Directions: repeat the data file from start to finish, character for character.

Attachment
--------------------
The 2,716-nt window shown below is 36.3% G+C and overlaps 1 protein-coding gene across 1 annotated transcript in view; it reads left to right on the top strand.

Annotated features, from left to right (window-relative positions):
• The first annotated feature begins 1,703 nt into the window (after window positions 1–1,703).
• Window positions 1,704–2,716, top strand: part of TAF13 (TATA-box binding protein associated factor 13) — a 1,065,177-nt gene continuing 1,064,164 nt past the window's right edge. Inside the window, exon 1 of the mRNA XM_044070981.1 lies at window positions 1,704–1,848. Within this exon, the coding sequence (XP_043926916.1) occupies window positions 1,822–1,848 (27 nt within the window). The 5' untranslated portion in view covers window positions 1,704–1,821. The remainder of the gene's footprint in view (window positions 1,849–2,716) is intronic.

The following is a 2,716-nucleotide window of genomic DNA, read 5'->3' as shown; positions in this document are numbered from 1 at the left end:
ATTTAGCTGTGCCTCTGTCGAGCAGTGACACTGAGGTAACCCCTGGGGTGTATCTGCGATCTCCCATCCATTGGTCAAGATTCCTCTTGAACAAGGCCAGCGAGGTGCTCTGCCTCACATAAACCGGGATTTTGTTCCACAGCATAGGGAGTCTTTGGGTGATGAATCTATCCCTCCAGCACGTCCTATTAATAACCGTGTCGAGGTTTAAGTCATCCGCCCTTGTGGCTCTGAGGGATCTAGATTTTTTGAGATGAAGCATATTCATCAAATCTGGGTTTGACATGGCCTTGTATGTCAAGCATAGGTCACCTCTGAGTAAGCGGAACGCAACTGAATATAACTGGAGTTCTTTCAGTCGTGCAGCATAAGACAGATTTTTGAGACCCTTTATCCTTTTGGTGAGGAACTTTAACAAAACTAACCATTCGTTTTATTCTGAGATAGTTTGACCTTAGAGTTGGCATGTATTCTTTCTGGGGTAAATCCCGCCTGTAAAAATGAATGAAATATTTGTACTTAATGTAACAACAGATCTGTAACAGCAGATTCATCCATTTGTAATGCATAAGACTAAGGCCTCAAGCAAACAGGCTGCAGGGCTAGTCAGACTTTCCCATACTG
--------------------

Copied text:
The 2,716-nt window shown below is 36.3% G+C and overlaps 1 protein-coding gene across 1 annotated transcript in view; it reads left to right on the top strand.

Annotated features, from left to right (window-relative positions):
• The first annotated feature begins 1,703 nt into the window (after window positions 1–1,703).
• Window positions 1,704–2,716, top strand: part of TAF13 (TATA-box binding protein associated factor 13) — a 1,065,177-nt gene continuing 1,064,164 nt past the window's right edge. Inside the window, exon 1 of the mRNA XM_044070981.1 lies at window positions 1,704–1,848. Within this exon, the coding sequence (XP_043926916.1) occupies window positions 1,822–1,848 (27 nt within the window). The 5' untranslated portion in view covers window positions 1,704–1,821. The remainder of the gene's footprint in view (window positions 1,849–2,716) is intronic.

The following is a 2,716-nucleotide window of genomic DNA, read 5'->3' as shown; positions in this document are numbered from 1 at the left end:
ATTTAGCTGTGCCTCTGTCGAGCAGTGACACTGAGGTAACCCCTGGGGTGTATCTGCGATCTCCCATCCATTGGTCAAGATTCCTCTTGAACAAGGCCAGCGAGGTGCTCTGCCTCACATAAACCGGGATTTTGTTCCACAGCATAGGGAGTCTTTGGGTGATGAATCTATCCCTCCAGCACGTCCTATTAATAACCGTGTCGAGGTTTAAGTCATCCGCCCTTGTGGCTCTGAGGGATCTAGATTTTTTGAGATGAAGCATATTCATCAAATCTGGGTTTGACATGGCCTTGTATGTCAAGCATAGGTCACCTCTGAGTAAGCGGAACGCAACTGAATATAACTGGAGTTCTTTCAGTCGTGCAGCATAAGACAGATTTTTGAGACCCTTTATCCTTTTGGTGAGGAACTTTAACAAAACTAACCATTCGTTTTATTCTGAGATAGTTTGACCTTAGAGTTGGCATGTATTCTTTCTGGGGTAAATCCCGCCTGTAAAAATGAATGAAATATTTGTACTTAATGTAACAACAGATCTGTAACAGCAGATTCATCCATTTGTAATGCATAAGACTAAGGCCTCAAGCAAACAGGCTGCAGGGCTAGTCAGACTTTCCCATACTG